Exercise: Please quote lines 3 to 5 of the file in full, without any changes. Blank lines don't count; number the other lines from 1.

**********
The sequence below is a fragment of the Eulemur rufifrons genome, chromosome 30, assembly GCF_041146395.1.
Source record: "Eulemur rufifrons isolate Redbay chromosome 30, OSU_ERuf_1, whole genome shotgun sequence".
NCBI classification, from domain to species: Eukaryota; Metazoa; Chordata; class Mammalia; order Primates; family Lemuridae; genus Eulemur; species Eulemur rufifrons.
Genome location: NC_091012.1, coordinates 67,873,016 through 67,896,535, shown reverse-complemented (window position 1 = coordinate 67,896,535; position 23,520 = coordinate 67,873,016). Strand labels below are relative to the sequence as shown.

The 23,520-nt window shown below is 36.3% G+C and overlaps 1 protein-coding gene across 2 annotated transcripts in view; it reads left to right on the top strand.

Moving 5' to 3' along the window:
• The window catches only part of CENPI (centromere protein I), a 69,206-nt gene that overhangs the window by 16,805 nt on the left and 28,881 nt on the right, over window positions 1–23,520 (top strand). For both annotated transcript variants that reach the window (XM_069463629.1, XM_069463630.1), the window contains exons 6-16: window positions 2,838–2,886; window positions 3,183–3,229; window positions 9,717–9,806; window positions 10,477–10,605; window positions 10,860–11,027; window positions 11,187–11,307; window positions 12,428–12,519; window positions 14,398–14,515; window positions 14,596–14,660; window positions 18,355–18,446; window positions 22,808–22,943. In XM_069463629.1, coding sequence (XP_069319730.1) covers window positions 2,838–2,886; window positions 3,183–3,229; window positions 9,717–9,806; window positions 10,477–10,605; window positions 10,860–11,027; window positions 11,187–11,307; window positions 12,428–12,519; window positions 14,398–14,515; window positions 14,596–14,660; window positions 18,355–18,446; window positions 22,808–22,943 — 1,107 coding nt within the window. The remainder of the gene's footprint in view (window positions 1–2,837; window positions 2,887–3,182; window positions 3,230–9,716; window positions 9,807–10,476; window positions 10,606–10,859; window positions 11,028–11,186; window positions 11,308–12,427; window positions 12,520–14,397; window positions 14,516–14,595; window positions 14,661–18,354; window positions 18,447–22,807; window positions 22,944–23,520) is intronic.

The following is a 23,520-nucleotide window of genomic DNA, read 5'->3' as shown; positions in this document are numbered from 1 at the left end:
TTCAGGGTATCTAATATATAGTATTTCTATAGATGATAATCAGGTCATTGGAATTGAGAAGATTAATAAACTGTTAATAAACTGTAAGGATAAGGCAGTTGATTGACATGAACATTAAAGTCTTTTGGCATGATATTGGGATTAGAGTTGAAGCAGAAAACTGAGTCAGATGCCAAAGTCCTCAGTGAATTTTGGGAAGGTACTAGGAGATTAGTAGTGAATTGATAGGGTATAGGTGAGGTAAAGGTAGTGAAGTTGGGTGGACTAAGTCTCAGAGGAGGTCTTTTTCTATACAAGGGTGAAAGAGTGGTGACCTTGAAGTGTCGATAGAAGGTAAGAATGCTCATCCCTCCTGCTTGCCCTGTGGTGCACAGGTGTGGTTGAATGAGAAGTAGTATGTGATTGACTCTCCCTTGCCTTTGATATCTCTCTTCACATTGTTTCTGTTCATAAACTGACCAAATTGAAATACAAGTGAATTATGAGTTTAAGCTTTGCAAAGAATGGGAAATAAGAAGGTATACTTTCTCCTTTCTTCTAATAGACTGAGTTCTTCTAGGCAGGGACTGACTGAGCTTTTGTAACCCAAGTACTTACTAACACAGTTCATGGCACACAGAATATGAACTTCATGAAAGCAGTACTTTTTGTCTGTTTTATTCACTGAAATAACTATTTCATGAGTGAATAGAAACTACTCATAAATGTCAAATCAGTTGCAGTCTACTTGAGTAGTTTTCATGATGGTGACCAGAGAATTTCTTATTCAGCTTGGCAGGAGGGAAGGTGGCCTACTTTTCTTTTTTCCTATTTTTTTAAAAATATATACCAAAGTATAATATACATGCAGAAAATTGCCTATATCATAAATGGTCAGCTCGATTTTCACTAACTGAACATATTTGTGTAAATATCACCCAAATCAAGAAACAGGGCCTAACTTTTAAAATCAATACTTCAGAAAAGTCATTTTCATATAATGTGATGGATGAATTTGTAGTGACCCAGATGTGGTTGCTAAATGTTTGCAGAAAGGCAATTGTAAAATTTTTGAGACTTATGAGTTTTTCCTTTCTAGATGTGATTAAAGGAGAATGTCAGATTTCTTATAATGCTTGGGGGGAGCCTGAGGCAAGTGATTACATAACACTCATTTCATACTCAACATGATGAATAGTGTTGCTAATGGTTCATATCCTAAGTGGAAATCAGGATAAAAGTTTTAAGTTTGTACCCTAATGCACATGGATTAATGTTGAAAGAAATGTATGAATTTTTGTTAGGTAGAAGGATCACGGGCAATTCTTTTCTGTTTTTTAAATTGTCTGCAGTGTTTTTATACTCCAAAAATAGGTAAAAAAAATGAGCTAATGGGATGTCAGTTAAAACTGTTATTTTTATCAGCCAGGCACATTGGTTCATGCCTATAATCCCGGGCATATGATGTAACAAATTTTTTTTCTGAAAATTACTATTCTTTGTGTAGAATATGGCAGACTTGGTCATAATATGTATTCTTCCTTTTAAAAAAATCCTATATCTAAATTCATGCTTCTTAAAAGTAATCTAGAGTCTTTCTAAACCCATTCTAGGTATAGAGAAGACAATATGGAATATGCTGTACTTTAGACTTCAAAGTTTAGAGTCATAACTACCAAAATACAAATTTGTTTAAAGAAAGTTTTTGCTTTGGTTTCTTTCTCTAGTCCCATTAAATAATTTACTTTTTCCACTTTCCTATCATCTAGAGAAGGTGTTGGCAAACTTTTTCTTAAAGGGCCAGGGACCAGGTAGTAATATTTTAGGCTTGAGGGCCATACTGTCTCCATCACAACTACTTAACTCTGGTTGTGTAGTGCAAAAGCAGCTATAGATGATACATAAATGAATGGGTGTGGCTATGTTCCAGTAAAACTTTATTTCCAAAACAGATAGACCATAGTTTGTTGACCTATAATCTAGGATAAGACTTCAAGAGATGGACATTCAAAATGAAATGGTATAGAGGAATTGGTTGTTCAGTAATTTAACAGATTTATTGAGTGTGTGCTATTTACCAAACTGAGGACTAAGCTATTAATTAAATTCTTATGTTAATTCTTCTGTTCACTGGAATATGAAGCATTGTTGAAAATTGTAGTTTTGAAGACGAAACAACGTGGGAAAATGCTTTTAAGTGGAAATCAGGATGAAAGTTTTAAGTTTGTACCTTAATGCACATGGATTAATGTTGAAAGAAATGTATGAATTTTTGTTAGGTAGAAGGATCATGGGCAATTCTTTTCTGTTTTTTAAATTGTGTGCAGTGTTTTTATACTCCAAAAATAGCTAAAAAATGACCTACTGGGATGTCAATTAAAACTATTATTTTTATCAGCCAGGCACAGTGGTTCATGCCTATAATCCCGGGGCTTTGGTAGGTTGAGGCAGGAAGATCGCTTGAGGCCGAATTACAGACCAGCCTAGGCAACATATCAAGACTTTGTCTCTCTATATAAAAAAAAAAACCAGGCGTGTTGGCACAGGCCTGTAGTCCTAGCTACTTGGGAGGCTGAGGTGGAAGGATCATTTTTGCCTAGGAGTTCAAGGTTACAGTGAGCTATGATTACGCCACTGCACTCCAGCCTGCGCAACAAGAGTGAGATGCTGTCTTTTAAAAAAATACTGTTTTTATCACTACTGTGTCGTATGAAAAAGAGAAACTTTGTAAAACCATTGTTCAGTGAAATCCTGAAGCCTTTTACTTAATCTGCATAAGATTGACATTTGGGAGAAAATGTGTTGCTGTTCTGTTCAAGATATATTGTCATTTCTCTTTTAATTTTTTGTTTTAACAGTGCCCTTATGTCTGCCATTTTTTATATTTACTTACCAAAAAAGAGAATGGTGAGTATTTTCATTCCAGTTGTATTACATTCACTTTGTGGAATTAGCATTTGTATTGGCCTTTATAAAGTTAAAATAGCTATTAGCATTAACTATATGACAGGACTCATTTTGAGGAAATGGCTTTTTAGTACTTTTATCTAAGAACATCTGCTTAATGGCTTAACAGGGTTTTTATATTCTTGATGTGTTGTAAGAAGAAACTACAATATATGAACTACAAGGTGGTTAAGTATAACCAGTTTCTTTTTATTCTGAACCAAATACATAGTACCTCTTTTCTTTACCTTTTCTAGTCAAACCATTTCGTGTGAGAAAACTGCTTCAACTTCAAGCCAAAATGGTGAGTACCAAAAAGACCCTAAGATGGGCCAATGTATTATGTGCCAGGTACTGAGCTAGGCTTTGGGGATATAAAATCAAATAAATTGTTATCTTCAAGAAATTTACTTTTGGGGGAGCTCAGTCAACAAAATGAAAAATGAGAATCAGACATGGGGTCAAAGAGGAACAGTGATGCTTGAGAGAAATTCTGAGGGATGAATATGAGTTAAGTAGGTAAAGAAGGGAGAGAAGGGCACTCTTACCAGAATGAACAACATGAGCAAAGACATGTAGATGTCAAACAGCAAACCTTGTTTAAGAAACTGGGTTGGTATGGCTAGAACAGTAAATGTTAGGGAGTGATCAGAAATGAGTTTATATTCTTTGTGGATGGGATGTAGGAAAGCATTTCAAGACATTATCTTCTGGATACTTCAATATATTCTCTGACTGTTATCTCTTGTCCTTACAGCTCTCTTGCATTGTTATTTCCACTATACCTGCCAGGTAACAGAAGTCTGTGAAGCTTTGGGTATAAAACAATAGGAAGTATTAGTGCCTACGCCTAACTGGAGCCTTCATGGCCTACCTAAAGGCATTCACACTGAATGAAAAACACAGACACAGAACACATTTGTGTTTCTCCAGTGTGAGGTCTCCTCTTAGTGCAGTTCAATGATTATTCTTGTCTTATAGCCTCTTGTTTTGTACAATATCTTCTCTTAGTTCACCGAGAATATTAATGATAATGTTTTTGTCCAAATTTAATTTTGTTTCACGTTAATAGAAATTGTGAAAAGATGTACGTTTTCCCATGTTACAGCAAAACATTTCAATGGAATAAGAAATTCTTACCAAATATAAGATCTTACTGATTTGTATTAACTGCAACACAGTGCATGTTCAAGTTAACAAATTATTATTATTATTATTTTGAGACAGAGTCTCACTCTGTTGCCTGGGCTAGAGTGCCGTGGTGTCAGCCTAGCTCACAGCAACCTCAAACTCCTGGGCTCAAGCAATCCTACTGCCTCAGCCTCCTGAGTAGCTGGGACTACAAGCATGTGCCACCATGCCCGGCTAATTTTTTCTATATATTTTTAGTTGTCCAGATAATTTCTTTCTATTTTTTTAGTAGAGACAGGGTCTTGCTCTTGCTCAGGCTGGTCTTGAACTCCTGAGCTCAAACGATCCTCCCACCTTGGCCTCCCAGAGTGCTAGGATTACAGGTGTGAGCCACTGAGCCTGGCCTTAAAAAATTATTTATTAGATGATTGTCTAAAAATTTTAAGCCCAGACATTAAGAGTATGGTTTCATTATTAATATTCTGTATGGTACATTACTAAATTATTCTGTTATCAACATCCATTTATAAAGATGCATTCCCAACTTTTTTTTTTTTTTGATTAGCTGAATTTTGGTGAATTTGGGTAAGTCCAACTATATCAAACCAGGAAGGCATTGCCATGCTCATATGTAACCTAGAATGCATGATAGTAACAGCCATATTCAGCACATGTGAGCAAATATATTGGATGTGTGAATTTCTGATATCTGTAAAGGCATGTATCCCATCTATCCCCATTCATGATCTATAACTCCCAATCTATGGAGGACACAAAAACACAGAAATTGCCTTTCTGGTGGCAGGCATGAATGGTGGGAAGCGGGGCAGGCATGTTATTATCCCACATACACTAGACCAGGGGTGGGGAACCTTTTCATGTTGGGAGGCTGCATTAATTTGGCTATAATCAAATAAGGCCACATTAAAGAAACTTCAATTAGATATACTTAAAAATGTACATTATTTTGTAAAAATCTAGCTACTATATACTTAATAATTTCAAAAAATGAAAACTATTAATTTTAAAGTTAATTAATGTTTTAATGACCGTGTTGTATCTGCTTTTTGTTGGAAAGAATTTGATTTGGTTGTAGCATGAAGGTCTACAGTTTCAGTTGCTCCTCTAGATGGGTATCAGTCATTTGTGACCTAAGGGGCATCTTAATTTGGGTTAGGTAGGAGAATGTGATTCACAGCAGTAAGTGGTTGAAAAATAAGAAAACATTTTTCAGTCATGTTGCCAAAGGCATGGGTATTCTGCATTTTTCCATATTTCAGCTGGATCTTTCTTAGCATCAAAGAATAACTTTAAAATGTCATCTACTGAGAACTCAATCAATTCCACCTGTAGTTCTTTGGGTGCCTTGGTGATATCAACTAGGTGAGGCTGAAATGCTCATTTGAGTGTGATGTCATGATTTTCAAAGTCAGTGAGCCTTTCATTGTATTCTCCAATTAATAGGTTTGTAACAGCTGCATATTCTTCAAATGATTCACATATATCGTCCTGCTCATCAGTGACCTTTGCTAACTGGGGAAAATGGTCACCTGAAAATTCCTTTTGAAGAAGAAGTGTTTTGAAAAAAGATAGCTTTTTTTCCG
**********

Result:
NCBI classification, from domain to species: Eukaryota; Metazoa; Chordata; class Mammalia; order Primates; family Lemuridae; genus Eulemur; species Eulemur rufifrons.
Genome location: NC_091012.1, coordinates 67,873,016 through 67,896,535, shown reverse-complemented (window position 1 = coordinate 67,896,535; position 23,520 = coordinate 67,873,016). Strand labels below are relative to the sequence as shown.

The 23,520-nt window shown below is 36.3% G+C and overlaps 1 protein-coding gene across 2 annotated transcripts in view; it reads left to right on the top strand.